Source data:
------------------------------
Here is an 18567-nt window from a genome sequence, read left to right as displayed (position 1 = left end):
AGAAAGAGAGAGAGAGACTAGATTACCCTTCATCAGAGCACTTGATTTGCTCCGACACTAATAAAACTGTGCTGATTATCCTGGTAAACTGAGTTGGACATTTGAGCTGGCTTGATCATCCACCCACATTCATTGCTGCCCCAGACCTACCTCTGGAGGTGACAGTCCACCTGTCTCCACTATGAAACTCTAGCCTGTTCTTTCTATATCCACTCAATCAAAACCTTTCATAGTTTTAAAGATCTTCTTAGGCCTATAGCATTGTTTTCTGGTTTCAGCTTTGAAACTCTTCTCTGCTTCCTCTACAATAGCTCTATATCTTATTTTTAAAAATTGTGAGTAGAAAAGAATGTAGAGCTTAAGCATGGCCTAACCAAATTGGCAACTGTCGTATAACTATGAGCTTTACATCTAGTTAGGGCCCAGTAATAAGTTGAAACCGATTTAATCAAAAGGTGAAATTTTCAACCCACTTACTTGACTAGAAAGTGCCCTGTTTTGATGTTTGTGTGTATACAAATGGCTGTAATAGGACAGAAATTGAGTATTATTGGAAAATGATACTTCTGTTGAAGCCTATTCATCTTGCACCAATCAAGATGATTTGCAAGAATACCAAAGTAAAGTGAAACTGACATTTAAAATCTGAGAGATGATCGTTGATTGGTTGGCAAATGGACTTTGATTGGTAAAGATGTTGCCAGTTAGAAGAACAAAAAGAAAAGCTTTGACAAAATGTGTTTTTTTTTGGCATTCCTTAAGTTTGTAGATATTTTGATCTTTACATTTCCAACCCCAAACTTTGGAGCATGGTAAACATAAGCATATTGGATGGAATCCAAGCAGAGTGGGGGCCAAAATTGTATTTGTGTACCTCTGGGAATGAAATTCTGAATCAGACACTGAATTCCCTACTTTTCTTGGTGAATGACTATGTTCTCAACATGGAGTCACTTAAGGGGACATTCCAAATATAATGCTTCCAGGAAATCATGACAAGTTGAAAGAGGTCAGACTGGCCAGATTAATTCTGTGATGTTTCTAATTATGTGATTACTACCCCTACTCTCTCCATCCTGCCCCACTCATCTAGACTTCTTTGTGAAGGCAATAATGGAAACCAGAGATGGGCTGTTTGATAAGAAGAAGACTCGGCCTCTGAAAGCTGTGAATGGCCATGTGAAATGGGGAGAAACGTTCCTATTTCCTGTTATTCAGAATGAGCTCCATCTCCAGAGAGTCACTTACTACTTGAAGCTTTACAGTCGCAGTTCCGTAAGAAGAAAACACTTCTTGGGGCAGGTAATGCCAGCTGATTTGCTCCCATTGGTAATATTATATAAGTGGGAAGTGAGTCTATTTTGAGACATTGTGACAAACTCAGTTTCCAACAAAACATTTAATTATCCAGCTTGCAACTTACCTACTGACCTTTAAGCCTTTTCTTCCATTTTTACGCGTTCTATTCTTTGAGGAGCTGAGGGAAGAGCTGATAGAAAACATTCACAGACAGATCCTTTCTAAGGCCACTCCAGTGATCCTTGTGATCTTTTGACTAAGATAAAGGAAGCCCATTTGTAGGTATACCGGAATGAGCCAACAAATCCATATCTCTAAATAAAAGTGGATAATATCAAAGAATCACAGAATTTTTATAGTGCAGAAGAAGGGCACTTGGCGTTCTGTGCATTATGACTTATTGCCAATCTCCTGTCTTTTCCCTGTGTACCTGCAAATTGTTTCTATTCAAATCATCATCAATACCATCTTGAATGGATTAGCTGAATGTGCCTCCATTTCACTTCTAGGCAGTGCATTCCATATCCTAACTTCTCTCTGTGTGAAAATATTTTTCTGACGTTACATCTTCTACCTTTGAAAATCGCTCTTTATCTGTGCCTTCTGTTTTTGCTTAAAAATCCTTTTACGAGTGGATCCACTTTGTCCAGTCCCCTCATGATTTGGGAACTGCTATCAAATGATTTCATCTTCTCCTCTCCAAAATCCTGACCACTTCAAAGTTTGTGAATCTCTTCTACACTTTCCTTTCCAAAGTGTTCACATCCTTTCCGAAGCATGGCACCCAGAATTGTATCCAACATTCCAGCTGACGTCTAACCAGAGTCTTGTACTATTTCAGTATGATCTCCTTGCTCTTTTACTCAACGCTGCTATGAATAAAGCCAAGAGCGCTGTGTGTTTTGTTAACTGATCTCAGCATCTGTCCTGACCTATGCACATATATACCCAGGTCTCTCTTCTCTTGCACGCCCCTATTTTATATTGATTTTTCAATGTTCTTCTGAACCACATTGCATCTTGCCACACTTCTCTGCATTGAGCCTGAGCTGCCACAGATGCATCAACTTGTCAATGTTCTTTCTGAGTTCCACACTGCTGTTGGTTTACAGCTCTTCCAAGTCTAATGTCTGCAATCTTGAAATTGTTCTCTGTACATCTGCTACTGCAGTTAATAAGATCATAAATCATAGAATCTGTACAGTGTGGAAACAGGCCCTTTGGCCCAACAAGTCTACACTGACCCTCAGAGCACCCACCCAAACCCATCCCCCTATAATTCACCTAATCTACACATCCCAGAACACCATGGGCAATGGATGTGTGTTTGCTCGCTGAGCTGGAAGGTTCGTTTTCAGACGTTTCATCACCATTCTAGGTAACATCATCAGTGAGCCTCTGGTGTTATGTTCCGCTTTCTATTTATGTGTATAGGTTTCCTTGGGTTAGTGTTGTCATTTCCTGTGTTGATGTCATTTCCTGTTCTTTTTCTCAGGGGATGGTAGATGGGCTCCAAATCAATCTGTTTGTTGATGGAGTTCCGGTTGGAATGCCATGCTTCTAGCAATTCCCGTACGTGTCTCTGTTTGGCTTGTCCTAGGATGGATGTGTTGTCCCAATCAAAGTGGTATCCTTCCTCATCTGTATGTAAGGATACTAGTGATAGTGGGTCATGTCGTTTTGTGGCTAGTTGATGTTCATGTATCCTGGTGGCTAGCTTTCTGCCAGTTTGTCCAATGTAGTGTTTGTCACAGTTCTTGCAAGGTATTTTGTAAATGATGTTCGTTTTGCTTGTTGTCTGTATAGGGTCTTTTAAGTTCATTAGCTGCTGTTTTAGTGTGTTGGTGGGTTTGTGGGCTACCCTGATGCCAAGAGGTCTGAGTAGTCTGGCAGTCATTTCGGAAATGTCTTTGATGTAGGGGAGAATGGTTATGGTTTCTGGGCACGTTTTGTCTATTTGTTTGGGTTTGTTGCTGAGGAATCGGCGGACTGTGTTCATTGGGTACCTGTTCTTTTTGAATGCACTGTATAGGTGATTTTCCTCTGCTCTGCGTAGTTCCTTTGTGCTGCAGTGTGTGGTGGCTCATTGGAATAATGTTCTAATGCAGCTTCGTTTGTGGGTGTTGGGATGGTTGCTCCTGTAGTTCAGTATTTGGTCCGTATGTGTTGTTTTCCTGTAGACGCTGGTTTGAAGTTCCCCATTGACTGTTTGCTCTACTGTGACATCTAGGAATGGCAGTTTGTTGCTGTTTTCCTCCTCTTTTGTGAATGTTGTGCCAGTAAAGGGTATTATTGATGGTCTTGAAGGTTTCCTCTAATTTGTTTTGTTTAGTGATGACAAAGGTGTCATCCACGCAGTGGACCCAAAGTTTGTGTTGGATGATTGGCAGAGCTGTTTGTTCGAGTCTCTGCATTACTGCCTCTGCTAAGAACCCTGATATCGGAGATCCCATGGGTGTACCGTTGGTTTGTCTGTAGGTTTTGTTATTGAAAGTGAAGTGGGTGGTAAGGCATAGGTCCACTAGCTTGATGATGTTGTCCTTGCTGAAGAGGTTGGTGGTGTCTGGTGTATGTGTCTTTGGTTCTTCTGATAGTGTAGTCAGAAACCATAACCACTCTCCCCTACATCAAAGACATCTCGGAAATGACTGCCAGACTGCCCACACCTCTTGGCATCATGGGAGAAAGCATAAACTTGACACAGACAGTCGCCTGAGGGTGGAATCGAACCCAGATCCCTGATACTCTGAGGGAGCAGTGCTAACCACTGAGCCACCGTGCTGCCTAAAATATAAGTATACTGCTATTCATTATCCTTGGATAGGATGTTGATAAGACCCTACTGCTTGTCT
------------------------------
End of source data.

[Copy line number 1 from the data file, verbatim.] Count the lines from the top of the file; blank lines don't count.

Here is an 18567-nt window from a genome sequence, read left to right as displayed (position 1 = left end):